• Are there any regulations on bicycles or other vehicles, such as scooters?
  • Have you gone over traffic safety information, stressing the importance of crossing at the crosswalk (never between parked cars or in front of the school bus), waiting for the bus to stop before approaching it, and understanding traffic signals and signs?
  • If your child walks or bikes to school, have you mapped out a safe route? Does your child understand that it's never OK to accept rides, candy, or any other type of invitation from strangers?

What About After School?

Figuring out where kids will go after school can be a challenge, especially if both parents work. Depending on a child's age and maturity, you may need to arrange for after-school transportation and care.

It's important for younger kids and preteens to have some sort of supervision from a responsible adult. If you can't be there as soon as school's out, ask a reliable, responsible relative, friend, or neighbor to help out. If they're to be picked up after school, make sure your kids know where to meet you or another caregiver.

Although it might seem like kids who are approaching adolescence are becoming mature enough to start watching themselves after school, even kids as old as 11 or 12 may not be ready to be left alone.

If your kids or teens are home alone in the afternoons, it's important to establish clear rules:

  • Set a time when they're expected to arrive home from school.
  • Have them check in with you or a neighbor as soon as they get home.
  • Specify who, if anyone at all, is allowed in your home when you're not there.
  • Make sure they know to never open the door for strangers.
  • Make sure they know what to do in an emergency.

To ensure that kids are safe and entertained after school, look into after-school programs. Some are run by private businesses, others are organized by the schools themselves, places of worship, police athletic leagues, YMCAs, community and youth centers, and parks and recreation departments.

Getting involved in after-school activities:

  • offers kids a productive alternative to watching TV or playing video games
  • provides some adult supervision when parents can't be around after school
  • helps develop kids' interests and talents
  • introduces kids to new people and helps them develop their social skills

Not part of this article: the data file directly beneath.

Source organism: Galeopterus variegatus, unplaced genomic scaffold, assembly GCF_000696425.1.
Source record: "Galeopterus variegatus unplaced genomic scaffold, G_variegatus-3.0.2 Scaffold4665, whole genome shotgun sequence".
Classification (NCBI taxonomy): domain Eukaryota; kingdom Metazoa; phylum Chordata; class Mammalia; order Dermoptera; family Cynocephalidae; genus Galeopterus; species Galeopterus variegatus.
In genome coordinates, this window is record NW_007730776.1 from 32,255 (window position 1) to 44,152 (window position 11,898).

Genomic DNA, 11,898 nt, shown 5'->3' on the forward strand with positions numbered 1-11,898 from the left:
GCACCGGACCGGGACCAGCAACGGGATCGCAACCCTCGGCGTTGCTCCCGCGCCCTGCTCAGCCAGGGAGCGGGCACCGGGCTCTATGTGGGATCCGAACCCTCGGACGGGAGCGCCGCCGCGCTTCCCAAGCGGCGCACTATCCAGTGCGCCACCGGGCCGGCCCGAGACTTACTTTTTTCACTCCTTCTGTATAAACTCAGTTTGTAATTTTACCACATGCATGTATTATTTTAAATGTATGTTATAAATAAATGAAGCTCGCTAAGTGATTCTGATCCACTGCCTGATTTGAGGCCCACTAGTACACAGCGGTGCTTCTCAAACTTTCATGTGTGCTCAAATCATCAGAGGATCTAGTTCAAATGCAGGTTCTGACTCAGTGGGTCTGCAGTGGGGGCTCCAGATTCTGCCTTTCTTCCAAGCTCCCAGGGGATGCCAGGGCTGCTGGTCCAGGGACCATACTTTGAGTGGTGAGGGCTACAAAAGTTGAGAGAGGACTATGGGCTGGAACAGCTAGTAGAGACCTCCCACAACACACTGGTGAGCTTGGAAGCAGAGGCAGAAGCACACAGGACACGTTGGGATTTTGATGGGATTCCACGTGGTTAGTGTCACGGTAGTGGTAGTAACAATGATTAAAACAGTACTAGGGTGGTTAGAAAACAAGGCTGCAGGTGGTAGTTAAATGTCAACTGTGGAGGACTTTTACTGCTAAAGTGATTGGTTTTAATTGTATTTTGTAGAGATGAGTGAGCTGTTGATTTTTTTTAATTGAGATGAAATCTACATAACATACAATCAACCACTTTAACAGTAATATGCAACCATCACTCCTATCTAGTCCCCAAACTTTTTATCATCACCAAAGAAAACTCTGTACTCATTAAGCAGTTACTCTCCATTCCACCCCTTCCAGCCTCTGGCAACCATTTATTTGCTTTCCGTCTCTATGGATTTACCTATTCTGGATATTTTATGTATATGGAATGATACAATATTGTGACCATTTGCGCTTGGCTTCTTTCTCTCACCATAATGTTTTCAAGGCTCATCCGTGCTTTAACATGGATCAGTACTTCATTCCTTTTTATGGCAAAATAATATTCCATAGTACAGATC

• gives kids a feeling of involvement
  • keeps kids out of trouble

Be sure to look into the child-staff ratio at any after-school program (in other words, make sure that there are enough adults per child) and that the facilities are safe, indoors and out. And kids should know when and who will pick them up when school lets out and when the after-school program ends.

Also, make sure after-school commitments allow kids enough time to complete school assignments. Keep an eye on their schedules to make sure there's enough time for both schoolwork and home life.

Helping Homework

Love it or hate it, homework is a very important part of school. To help kids get back into the scholastic swing of things:

  • Make sure there's a quiet place that's free of distractions to do homework.
  • Don't let kids watch TV when doing homework or studying. Set rules for when homework and studying need to be done, and when the TV can be turned on and should be turned off. The less TV, the better, especially on school nights.
  • If your kids are involved in social media, be sure to limit the time spent on these activities during homework time.
  • Keep text messaging to a minimum to avoid frequent interruptions.
  • Never do their homework or projects yourself. Instead, make it clear that you're always available to help or answer any questions.
  • Review homework assignments nightly, not necessarily to check up, but to make sure they understand everything.

Encourage kids to:

  • develop good work habits from the get-go, like taking notes, writing down assignments, and turning in homework on time
  • take their time with schoolwork
  • ask the teacher if they don't understand something

To ensure kids get the most out of school, maintain an open channel of communication with the teachers by e-mailing or talking with them throughout the school year to discuss your kids' academic strengths as well as weaknesses.

Most of all, whether it's the first day of school or the last, make sure your kids know you're there to listen to their feelings and concerns, and that you don't expect perfection — only that they try their best.

Reviewed by: Steven Dowshen, MD
Date reviewed: August 2013

 
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Related Resources:
Backpack Safety America (BSA)
This website is dedicated to teaching parents, teachers, kids, and others the importance of properly packing, lifting, and carrying backpacks.
Internet Public Library
The Internet Public Library offers homework help for kids and teens.
National Association of School Psychologists (NASP)
The mission of the NASP is to promote educationally and psychologically healthy environments for all children and youth by implementing research-based programs that prevent problems, enhance independence, and promote optimal learning.
Parent Teacher Association (PTA)
The PTA encourages parental involvement in public schools.
U.S. Department of Education
This government site offers advice, links, homework help, and information for parents, teachers, and students.